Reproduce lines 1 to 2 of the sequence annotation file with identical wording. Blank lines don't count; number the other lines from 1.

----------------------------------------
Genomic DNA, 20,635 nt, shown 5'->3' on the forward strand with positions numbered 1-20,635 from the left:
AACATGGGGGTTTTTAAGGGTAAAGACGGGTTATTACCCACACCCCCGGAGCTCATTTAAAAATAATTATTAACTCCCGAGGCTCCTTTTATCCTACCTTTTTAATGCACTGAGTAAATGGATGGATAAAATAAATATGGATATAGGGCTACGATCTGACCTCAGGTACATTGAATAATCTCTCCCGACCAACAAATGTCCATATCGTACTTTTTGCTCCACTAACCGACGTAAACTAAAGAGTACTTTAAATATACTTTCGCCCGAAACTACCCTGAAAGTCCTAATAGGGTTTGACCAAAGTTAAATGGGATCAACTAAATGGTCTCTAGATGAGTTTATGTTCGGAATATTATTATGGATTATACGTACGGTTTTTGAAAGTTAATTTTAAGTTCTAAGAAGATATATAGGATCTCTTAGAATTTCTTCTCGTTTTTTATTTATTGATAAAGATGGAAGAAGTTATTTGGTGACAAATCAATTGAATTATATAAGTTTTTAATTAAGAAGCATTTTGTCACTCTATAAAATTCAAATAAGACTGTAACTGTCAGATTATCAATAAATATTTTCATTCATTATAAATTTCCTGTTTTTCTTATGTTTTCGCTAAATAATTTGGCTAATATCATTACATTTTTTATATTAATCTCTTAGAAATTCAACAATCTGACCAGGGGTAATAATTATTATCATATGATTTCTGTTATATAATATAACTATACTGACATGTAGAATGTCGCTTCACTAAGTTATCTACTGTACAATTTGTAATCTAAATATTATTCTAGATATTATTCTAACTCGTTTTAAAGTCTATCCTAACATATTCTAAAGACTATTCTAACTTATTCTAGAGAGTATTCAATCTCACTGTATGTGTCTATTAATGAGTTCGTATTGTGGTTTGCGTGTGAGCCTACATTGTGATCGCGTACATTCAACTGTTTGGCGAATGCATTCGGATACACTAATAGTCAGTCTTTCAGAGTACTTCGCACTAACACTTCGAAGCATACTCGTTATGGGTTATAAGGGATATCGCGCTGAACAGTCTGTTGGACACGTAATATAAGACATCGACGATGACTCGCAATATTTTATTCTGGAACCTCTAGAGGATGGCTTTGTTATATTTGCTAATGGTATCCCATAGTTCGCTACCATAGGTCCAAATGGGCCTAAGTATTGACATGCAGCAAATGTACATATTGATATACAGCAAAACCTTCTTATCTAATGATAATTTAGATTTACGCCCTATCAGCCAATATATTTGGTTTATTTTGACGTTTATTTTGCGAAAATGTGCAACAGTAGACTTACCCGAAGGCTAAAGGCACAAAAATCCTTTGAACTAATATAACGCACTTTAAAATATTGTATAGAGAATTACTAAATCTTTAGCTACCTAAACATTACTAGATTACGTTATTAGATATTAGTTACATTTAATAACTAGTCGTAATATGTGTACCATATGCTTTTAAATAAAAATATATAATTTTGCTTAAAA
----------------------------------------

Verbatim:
Genomic DNA, 20,635 nt, shown 5'->3' on the forward strand with positions numbered 1-20,635 from the left:
AACATGGGGGTTTTTAAGGGTAAAGACGGGTTATTACCCACACCCCCGGAGCTCATTTAAAAATAATTATTAACTCCCGAGGCTCCTTTTATCCTACCTTTTTAATGCACTGAGTAAATGGATGGATAAAATAAATATGGATATAGGGCTACGATCTGACCTCAGGTACATTGAATAATCTCTCCCGACCAACAAATGTCCATATCGTACTTTTTGCTCCACTAACCGACGTAAACTAAAGAGTACTTTAAATATACTTTCGCCCGAAACTACCCTGAAAGTCCTAATAGGGTTTGACCAAAGTTAAATGGGATCAACTAAATGGTCTCTAGATGAGTTTATGTTCGGAATATTATTATGGATTATACGTACGGTTTTTGAAAGTTAATTTTAAGTTCTAAGAAGATATATAGGATCTCTTAGAATTTCTTCTCGTTTTTTATTTATTGATAAAGATGGAAGAAGTTATTTGGTGACAAATCAATTGAATTATATAAGTTTTTAATTAAGAAGCATTTTGTCACTCTATAAAATTCAAATAAGACTGTAACTGTCAGATTATCAATAAATATTTTCATTCATTATAAATTTCCTGTTTTTCTTATGTTTTCGCTAAATAATTTGGCTAATATCATTACATTTTTTATATTAATCTCTTAGAAATTCAACAATCTGACCAGGGGTAATAATTATTATCATATGATTTCTGTTATATAATATAACTATACTGACATGTAGAATGTCGCTTCACTAAGTTATCTACTGTACAATTTGTAATCTAAATATTATTCTAGATATTATTCTAACTCGTTTTAAAGTCTATCCTAACATATTCTAAAGACTATTCTAACTTATTCTAGAGAGTATTCAATCTCACTGTATGTGTCTATTAATGAGTTCGTATTGTGGTTTGCGTGTGAGCCTACATTGTGATCGCGTACATTCAACTGTTTGGCGAATGCATTCGGATACACTAATAGTCAGTCTTTCAGAGTACTTCGCACTAACACTTCGAAGCATACTCGTTATGGGTTATAAGGGATATCGCGCTGAACAGTCTGTTGGACACGTAATATAAGACATCGACGATGACTCGCAATATTTTATTCTGGAACCTCTAGAGGATGGCTTTGTTATATTTGCTAATGGTATCCCATAGTTCGCTACCATAGGTCCAAATGGGCCTAAGTATTGACATGCAGCAAATGTACATATTGATATACAGCAAAACCTTCTTATCTAATGATAATTTAGATTTACGCCCTATCAGCCAATATATTTGGTTTATTTTGACGTTTATTTTGCGAAAATGTGCAACAGTAGACTTACCCGAAGGCTAAAGGCACAAAAATCCTTTGAACTAATATAACGCACTTTAAAATATTGTATAGAGAATTACTAAATCTTTAGCTACCTAAACATTACTAGATTACGTTATTAGATATTAGTTACATTTAATAACTAGTCGTAATATGTGTACCATATGCTTTTAAATAAAAATATATAATTTTGCTTAAAA